Why Switch Doctors Mid-Pregnancy?
Miriam Backes was in her sixth month of pregnancy before she began to feel uneasy about her obstetrician. Backes wanted a drug-free delivery, but her doctor specialized in high-risk births. While early on Backes had felt lucky to have a doctor who could handle tough births, as the weeks progressed, she was feeling increasingly mismatched.
"The doctor was doing ultrasound upon ultrasound and started talking about the baby being so big that I might have to be induced before my due date," says Backes, who lives in Lawrenceville, New Jersey. "The closer I got to delivering, the more medical the approach the doctor seemed to want."
So Backes changed doctors late in her sixth month. Even though her son Oscar was ultimately born by cesarean section, Backes has no regrets. "My labor went according to my wishes. It was allowed to progress slowly, without anyone's insisting on interventions."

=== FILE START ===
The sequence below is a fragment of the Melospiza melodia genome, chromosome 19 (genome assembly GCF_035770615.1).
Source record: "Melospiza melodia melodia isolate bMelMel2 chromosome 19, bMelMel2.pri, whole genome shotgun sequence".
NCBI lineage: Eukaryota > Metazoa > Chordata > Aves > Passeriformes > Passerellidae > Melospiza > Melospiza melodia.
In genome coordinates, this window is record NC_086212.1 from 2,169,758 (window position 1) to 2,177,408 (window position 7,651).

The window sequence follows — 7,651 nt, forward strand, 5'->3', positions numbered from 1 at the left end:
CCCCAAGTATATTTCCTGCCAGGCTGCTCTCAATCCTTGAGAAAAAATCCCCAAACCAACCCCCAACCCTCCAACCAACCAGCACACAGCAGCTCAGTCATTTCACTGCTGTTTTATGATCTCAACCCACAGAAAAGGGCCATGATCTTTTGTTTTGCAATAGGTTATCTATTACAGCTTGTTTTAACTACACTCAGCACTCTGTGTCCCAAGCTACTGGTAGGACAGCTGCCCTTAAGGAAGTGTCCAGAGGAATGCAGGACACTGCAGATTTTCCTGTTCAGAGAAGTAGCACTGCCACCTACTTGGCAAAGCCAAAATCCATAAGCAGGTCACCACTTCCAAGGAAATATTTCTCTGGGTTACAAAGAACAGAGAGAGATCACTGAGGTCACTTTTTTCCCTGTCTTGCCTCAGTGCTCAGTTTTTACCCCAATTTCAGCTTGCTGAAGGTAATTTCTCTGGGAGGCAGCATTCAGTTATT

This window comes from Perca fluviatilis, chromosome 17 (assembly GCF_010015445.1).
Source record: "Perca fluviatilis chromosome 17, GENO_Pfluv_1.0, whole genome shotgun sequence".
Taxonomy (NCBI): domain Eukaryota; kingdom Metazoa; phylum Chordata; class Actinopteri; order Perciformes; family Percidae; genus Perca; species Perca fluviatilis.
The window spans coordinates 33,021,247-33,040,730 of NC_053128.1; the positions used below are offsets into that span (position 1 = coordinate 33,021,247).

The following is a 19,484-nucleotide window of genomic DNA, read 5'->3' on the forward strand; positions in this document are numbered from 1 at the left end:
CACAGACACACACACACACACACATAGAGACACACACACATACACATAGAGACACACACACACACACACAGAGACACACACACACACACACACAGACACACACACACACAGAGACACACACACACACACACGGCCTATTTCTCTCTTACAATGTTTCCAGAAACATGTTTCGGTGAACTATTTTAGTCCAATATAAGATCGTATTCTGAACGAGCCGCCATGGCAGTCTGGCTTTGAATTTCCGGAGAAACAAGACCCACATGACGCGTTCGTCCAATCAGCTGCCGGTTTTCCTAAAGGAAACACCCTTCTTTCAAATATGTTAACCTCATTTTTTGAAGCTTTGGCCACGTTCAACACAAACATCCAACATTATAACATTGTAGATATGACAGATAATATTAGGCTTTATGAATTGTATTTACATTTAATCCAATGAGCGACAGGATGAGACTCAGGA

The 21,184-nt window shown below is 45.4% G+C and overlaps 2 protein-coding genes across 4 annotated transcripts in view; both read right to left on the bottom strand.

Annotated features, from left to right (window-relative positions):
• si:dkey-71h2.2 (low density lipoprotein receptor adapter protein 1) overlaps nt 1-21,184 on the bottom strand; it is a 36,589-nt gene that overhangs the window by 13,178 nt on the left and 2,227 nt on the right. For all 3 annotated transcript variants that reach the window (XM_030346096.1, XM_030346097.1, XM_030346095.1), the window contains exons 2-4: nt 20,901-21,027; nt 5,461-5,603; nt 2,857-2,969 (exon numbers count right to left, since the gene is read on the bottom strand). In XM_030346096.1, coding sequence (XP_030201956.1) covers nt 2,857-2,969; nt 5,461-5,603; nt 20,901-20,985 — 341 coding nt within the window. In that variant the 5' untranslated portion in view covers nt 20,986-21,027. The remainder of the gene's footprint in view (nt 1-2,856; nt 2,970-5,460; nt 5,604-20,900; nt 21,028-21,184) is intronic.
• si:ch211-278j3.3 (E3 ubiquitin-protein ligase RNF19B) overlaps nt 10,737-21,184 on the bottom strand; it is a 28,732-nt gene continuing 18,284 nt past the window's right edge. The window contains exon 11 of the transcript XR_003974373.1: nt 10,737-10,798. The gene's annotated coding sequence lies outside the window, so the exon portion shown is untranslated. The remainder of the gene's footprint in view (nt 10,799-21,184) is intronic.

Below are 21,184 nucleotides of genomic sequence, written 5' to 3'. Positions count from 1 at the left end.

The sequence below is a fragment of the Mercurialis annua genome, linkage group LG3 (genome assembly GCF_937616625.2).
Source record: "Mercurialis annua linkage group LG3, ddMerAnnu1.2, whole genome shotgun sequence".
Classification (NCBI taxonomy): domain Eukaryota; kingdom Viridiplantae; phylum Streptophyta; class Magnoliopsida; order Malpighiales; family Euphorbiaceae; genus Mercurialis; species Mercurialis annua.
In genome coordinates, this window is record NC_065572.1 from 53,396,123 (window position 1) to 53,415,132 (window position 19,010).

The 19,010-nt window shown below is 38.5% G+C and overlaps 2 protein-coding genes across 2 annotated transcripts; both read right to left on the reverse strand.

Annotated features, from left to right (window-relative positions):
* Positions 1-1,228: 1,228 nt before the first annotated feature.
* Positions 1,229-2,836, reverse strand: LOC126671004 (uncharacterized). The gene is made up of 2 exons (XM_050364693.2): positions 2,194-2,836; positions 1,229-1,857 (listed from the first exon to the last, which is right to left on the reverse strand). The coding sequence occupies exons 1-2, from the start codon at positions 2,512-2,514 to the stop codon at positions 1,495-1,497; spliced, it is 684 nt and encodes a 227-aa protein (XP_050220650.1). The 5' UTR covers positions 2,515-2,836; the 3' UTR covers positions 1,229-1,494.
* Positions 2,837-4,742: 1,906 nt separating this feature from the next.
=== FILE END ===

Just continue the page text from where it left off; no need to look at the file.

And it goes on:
Like Backes, many women unhappy with their obstetrical care face the tough decision of whether to switch doctors in the middle of pregnancy. When problems arise, is it better to find a new doctor? Or should you stay with your current physician to ensure continuity of care?
"There is no rule that says you need to switch by a certain number of weeks of gestation," says John E. White, MD, of Mount Auburn Ob/Gyn Associates, Inc., in Cincinnati, who will take patients anytime as long as he can meet them face-to-face at least once before their baby arrives. "If you have that "uh-oh!" feeling about the doctor, the office, the staff, or whatever, and you have a legitimate reason to switch, then you should."